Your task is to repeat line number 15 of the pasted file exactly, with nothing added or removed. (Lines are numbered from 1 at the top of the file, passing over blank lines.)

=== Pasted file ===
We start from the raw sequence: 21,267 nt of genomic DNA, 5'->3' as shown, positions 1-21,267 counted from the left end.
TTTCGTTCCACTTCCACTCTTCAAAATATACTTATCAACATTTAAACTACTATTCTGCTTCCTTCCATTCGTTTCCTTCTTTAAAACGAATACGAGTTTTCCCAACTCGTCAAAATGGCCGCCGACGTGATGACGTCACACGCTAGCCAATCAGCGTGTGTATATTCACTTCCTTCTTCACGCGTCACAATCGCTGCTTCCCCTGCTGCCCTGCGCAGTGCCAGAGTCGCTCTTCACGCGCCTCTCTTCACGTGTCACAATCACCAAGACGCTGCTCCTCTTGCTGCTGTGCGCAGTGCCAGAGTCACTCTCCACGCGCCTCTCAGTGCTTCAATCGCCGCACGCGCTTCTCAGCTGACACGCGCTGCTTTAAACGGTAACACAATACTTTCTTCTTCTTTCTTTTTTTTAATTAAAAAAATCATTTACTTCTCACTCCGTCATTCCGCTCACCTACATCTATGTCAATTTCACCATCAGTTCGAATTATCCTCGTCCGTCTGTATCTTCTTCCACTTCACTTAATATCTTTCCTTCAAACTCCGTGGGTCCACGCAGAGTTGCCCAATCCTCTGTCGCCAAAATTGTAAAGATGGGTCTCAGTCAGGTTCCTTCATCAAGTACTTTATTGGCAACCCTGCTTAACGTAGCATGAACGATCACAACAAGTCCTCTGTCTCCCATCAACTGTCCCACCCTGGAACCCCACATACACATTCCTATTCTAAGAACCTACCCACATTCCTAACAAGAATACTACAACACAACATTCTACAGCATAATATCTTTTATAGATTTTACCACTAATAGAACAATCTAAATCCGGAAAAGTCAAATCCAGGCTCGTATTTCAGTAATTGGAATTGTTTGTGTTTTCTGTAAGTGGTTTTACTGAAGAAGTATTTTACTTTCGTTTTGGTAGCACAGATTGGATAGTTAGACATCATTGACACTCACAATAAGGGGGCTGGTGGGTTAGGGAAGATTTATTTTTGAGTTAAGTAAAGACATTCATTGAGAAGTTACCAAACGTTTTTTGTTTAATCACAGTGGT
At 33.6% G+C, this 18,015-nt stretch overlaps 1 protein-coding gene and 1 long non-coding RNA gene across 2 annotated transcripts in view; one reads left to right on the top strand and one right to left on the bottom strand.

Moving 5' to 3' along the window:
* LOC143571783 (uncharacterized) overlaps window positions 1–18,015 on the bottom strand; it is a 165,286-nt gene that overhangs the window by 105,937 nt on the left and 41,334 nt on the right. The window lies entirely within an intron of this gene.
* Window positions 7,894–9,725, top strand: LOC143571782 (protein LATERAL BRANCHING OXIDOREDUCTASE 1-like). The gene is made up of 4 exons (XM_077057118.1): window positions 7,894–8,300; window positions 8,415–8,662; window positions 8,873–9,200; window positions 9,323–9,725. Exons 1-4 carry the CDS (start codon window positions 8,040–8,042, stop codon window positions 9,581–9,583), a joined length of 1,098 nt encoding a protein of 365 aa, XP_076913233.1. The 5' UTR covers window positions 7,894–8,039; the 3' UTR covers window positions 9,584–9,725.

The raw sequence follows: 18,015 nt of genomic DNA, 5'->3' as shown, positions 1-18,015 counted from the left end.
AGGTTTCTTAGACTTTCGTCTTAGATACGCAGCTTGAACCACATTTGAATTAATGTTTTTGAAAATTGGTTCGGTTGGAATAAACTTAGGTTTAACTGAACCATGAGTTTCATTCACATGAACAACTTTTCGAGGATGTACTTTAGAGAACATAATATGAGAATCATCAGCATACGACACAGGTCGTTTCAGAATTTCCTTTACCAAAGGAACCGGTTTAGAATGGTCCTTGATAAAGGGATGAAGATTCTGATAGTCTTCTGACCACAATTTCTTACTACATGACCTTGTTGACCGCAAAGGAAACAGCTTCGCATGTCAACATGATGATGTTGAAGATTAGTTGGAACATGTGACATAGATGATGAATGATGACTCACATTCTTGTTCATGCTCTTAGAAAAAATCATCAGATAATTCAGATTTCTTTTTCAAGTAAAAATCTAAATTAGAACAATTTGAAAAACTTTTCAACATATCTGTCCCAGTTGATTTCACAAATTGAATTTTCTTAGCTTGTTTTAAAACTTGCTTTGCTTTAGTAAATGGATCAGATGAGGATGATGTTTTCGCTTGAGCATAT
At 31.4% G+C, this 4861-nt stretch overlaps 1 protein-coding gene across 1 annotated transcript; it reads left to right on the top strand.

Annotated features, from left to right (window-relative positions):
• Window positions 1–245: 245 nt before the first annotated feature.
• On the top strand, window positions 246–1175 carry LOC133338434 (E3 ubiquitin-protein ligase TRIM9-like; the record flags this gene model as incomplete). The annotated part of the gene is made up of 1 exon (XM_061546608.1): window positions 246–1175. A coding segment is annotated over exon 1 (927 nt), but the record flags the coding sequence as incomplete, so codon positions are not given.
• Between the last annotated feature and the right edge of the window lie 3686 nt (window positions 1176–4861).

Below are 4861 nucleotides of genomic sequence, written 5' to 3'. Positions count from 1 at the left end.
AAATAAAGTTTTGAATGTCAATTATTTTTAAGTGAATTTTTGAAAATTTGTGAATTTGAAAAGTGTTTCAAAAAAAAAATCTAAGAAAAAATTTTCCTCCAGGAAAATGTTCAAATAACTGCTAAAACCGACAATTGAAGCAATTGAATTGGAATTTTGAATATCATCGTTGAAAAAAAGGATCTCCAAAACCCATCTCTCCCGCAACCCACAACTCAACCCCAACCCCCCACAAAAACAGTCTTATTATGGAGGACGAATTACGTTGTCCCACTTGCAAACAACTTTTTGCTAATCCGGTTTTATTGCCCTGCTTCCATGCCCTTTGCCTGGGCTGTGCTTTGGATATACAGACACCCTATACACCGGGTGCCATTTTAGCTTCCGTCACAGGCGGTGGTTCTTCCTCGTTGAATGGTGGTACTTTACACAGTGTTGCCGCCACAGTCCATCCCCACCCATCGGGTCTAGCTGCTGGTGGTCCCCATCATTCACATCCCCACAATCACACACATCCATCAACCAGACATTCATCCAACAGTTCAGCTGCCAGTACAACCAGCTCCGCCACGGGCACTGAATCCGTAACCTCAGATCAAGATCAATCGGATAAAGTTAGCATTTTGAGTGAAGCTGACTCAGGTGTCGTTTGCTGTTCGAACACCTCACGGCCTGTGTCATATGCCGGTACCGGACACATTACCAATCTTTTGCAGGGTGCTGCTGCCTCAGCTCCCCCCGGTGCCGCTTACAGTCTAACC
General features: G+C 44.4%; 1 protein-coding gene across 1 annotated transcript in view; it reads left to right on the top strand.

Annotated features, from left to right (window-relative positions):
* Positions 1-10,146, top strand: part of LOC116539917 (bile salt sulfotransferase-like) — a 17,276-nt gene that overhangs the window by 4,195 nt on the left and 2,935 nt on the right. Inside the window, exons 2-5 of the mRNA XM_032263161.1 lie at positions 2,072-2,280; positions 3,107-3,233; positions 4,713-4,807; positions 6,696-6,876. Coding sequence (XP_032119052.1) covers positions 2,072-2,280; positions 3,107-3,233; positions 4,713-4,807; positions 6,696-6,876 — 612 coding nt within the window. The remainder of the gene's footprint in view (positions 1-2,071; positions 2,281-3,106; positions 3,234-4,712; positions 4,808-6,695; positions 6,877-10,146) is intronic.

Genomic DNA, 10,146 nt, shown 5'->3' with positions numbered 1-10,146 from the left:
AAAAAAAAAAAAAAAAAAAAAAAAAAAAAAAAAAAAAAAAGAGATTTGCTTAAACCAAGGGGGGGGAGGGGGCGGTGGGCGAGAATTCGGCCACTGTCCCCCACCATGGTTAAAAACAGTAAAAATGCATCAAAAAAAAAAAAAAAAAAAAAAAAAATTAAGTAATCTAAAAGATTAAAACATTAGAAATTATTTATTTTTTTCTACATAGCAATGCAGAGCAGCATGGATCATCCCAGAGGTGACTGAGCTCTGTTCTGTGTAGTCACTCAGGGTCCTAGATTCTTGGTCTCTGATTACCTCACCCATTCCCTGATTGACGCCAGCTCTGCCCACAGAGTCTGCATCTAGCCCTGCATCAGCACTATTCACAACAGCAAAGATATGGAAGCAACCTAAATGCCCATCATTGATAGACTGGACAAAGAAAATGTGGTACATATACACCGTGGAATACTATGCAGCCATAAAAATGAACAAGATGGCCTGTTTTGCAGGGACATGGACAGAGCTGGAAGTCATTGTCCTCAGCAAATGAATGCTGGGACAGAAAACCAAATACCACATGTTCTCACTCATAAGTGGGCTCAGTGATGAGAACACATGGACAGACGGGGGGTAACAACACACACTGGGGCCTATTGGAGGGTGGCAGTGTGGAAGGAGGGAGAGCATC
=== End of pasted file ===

AAATAAAGTTTTGAATGTCAATTATTTTTAAGTGAATTTTTGAAAATTTGTGAATTTGAAAAGTGTTTCAAAAAAAAAATCTAAGAAAAAATTTTCCTCCAGGAAAATGTTCAAATAACTGCTAAAACCGACAATTGAAGCAATTGAATTGGAATTTTGAATATCATCGTTGAAAAAAAGGATCTCCAAAACCCATCTCTCCCGCAACCCACAACTCAACCCCAACCCCCCACAAAAACAGTCTTATTATGGAGGACGAATTACGTTGTCCCACTTGCAAACAACTTTTTGCTAATCCGGTTTTATTGCCCTGCTTCCATGCCCTTTGCCTGGGCTGTGCTTTGGATATACAGACACCCTATACACCGGGTGCCATTTTAGCTTCCGTCACAGGCGGTGGTTCTTCCTCGTTGAATGGTGGTACTTTACACAGTGTTGCCGCCACAGTCCATCCCCACCCATCGGGTCTAGCTGCTGGTGGTCCCCATCATTCACATCCCCACAATCACACACATCCATCAACCAGACATTCATCCAACAGTTCAGCTGCCAGTACAACCAGCTCCGCCACGGGCACTGAATCCGTAACCTCAGATCAAGATCAATCGGATAAAGTTAGCATTTTGAGTGAAGCTGACTCAGGTGTCGTTTGCTGTTCGAACACCTCACGGCCTGTGTCATATGCCGGTACCGGACACATTACCAATCTTTTGCAGGGTGCTGCTGCCTCAGCTCCCCCCGGTGCCGCTTACAGTCTAACC